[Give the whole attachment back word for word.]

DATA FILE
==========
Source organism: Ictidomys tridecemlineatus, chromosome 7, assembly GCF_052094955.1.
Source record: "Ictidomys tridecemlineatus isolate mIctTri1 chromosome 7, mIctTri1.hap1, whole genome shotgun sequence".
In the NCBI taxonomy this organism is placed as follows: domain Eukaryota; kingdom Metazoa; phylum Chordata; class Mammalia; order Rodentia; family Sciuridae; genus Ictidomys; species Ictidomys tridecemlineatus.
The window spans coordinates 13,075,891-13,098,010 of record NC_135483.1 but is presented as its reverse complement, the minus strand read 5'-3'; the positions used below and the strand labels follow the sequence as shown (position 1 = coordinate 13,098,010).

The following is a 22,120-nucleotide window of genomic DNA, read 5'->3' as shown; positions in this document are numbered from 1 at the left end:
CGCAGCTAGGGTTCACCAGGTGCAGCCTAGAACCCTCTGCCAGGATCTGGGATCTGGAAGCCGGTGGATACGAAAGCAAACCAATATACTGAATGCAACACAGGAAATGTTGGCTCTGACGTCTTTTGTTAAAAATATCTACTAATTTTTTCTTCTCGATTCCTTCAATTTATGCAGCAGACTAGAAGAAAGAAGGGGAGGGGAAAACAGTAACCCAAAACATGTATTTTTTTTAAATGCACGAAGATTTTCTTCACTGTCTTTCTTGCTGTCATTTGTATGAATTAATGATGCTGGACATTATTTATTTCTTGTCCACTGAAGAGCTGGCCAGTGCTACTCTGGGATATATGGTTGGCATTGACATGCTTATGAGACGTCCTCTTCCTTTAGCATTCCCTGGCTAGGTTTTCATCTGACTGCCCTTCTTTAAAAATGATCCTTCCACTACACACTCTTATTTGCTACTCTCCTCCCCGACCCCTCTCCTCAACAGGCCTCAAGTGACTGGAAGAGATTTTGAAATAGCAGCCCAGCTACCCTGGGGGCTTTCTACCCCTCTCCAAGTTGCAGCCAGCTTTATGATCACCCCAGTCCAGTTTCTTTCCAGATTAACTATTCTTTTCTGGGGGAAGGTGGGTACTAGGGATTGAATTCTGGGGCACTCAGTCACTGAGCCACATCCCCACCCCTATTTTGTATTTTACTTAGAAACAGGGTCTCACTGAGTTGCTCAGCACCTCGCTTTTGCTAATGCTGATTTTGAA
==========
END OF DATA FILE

Source organism: Ictidomys tridecemlineatus, chromosome 7, assembly GCF_052094955.1.
Source record: "Ictidomys tridecemlineatus isolate mIctTri1 chromosome 7, mIctTri1.hap1, whole genome shotgun sequence".
In the NCBI taxonomy this organism is placed as follows: domain Eukaryota; kingdom Metazoa; phylum Chordata; class Mammalia; order Rodentia; family Sciuridae; genus Ictidomys; species Ictidomys tridecemlineatus.
The window spans coordinates 13,075,891-13,098,010 of record NC_135483.1 but is presented as its reverse complement, the minus strand read 5'-3'; the positions used below and the strand labels follow the sequence as shown (position 1 = coordinate 13,098,010).

The following is a 22,120-nucleotide window of genomic DNA, read 5'->3' as shown; positions in this document are numbered from 1 at the left end:
CGCAGCTAGGGTTCACCAGGTGCAGCCTAGAACCCTCTGCCAGGATCTGGGATCTGGAAGCCGGTGGATACGAAAGCAAACCAATATACTGAATGCAACACAGGAAATGTTGGCTCTGACGTCTTTTGTTAAAAATATCTACTAATTTTTTCTTCTCGATTCCTTCAATTTATGCAGCAGACTAGAAGAAAGAAGGGGAGGGGAAAACAGTAACCCAAAACATGTATTTTTTTTAAATGCACGAAGATTTTCTTCACTGTCTTTCTTGCTGTCATTTGTATGAATTAATGATGCTGGACATTATTTATTTCTTGTCCACTGAAGAGCTGGCCAGTGCTACTCTGGGATATATGGTTGGCATTGACATGCTTATGAGACGTCCTCTTCCTTTAGCATTCCCTGGCTAGGTTTTCATCTGACTGCCCTTCTTTAAAAATGATCCTTCCACTACACACTCTTATTTGCTACTCTCCTCCCCGACCCCTCTCCTCAACAGGCCTCAAGTGACTGGAAGAGATTTTGAAATAGCAGCCCAGCTACCCTGGGGGCTTTCTACCCCTCTCCAAGTTGCAGCCAGCTTTATGATCACCCCAGTCCAGTTTCTTTCCAGATTAACTATTCTTTTCTGGGGGAAGGTGGGTACTAGGGATTGAATTCTGGGGCACTCAGTCACTGAGCCACATCCCCACCCCTATTTTGTATTTTACTTAGAAACAGGGTCTCACTGAGTTGCTCAGCACCTCGCTTTTGCTAATGCTGATTTTGAA